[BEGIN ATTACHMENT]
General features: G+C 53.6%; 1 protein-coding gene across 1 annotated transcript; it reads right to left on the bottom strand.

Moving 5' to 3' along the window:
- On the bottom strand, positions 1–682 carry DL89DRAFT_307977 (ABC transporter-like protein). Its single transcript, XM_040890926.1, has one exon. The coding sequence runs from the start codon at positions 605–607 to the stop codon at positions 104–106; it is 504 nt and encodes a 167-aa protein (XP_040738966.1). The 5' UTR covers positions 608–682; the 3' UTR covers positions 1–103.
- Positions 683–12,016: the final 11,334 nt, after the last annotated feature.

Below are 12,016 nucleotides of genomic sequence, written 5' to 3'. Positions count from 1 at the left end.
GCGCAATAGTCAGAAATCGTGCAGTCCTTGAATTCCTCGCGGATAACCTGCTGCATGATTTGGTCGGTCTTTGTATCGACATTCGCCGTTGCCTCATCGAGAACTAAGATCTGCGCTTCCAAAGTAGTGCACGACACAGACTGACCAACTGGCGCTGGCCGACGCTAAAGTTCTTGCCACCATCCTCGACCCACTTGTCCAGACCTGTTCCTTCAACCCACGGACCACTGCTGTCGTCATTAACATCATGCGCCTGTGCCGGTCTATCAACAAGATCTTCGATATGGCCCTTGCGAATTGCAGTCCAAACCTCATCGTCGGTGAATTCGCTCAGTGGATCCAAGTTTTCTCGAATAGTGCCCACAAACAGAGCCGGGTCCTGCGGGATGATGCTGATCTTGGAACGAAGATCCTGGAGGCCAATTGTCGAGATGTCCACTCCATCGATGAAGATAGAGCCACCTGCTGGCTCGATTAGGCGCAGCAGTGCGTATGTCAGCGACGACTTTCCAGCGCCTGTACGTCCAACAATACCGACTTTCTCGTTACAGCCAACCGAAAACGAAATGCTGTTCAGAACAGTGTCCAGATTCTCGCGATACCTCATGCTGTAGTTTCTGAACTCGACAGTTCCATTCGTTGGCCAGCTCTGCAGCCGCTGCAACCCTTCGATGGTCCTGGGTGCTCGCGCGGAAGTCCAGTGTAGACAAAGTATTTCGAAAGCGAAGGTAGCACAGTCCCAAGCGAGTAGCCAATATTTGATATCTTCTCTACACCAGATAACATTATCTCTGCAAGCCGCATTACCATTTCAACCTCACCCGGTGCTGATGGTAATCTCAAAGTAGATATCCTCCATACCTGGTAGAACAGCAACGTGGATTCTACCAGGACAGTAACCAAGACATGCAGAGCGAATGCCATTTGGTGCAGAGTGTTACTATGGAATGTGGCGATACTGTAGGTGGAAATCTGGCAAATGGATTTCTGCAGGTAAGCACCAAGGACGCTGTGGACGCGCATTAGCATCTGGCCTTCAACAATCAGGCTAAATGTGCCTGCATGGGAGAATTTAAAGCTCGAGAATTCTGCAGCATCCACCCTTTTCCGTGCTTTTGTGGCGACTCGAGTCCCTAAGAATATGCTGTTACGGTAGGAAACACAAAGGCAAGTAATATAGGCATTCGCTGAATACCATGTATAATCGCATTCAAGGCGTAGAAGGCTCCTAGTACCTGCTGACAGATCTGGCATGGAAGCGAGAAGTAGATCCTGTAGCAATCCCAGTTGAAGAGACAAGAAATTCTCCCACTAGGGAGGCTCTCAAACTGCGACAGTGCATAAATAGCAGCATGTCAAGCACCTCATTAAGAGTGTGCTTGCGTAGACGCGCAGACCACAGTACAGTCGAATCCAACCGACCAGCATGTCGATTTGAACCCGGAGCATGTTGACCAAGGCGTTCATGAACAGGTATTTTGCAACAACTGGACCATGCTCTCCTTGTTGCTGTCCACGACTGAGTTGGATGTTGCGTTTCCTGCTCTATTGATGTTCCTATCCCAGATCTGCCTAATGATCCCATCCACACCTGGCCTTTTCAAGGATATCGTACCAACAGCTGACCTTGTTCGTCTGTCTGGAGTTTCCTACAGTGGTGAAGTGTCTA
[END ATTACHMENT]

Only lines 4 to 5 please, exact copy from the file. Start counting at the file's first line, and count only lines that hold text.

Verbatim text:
- Positions 683–12,016: the final 11,334 nt, after the last annotated feature.

Below are 12,016 nucleotides of genomic sequence, written 5' to 3'. Positions count from 1 at the left end.